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Living trusts are just one tool in effective estate planning

In the field of estate planning, many tools are available to help Texas residents direct how they want their assets distributed after their deaths. Living trusts have become increasingly popular in the past few years, as they allow assets to be transferred to beneficiaries without having to go through a court probate process. However, some experts say that a living trust is not always the best choice.


Most people are aware that when a person becomes deceased, their will directs how their estate is to be disposed of. An executor, the person responsible to carry out the wishes of the deceased,  is specified in the will or can be appointed by the court if none is previously selected. The court then reviews the will's contents, ensures that all legal requirements for notification of creditors is met, and oversees all other aspects of disbursing the assets of the estate. This probate process can often take a year or more.

In living trusts however, this probate process is avoided by placing whatever assets are desired into a trust. The primary trustee is often the deceased themselves, and a secondary or "successor trustee"  is named who will manage the assets of the trust if you are unable to do so. Assets that are made a part of the trust must have ownership documents or titles removed from the individuals name and be placed in the name of the trust. Any assets that remain in the name of the decedent will not be considered a part of the trust. This can often be a complicated process.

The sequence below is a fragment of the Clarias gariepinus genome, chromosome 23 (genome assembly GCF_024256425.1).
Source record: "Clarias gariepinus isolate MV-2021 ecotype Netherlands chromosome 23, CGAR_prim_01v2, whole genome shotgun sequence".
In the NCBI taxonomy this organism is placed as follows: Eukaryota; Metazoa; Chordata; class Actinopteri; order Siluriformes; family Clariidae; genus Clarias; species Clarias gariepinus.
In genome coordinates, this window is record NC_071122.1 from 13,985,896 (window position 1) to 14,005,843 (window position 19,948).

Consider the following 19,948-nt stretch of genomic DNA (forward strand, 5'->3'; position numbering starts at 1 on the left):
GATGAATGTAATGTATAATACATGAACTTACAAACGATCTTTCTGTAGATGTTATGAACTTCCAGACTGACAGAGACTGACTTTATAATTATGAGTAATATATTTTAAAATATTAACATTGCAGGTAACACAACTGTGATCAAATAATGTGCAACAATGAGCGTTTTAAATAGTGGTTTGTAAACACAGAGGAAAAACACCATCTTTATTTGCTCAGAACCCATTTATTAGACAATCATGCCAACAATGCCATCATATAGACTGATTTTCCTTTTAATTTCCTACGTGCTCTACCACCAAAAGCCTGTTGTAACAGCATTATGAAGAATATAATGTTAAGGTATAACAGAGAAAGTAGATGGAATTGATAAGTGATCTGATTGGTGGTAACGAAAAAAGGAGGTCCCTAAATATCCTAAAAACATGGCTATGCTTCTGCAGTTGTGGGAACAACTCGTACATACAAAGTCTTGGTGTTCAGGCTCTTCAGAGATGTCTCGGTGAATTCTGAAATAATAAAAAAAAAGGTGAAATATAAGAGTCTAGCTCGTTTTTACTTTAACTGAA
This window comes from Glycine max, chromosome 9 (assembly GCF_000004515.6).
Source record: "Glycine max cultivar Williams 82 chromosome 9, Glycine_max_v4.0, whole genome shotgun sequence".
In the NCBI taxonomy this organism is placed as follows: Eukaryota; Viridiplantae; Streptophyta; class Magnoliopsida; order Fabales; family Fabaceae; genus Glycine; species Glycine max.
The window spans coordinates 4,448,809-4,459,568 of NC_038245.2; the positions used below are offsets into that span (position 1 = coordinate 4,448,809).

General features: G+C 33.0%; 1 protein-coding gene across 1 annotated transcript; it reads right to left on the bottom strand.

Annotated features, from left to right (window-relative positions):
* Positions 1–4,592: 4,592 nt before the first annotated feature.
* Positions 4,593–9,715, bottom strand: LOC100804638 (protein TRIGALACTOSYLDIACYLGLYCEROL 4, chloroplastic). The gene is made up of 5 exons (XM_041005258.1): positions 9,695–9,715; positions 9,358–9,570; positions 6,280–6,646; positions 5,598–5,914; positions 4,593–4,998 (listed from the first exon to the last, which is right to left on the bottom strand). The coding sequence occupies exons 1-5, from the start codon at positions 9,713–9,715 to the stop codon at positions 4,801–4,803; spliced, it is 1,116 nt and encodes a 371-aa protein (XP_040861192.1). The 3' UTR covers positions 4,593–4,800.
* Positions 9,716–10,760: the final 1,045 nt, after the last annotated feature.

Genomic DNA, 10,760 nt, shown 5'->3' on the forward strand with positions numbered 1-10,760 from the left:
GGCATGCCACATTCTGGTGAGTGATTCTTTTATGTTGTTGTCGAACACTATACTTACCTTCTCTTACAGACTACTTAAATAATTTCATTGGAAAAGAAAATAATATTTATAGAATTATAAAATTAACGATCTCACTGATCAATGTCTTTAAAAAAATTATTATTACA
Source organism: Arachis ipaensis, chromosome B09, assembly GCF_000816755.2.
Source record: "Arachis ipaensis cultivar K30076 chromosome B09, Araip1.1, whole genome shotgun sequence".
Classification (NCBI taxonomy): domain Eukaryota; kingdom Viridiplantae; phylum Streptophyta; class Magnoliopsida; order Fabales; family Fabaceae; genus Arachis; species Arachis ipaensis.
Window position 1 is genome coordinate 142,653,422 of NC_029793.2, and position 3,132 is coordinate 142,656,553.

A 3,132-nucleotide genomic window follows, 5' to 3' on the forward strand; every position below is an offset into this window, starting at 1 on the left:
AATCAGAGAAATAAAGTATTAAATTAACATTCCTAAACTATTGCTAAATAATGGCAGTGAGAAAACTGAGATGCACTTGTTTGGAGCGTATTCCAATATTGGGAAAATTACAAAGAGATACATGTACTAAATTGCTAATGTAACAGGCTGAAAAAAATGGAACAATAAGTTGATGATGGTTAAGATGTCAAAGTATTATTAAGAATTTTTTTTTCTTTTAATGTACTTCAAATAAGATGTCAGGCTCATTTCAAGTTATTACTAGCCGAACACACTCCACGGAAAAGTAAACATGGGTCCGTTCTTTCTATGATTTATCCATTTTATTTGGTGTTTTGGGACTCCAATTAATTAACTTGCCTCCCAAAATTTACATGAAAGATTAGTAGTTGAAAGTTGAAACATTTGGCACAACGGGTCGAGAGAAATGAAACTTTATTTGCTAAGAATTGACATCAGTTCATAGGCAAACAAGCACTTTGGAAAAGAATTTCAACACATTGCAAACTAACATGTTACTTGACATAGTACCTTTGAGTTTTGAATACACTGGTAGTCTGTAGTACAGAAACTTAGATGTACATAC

There are other requirements of living trusts that need to be met and thorough research should be done if a person is considering this type of vehicle for their estate. They are also more expensive to have structured and according to some estate planners, are not beneficial for those whose estate assets total less than $100,000. In these cases, standard wills may be the best choice. Knowing the benefits and drawbacks of living trusts can help Texas residents who want to simplify their estate planning make the right choice for their particular financial circumstances.


Source: thecommunityvoice.com,"A living trust can simplify estate planning," Ken Weise, June 14, 2013

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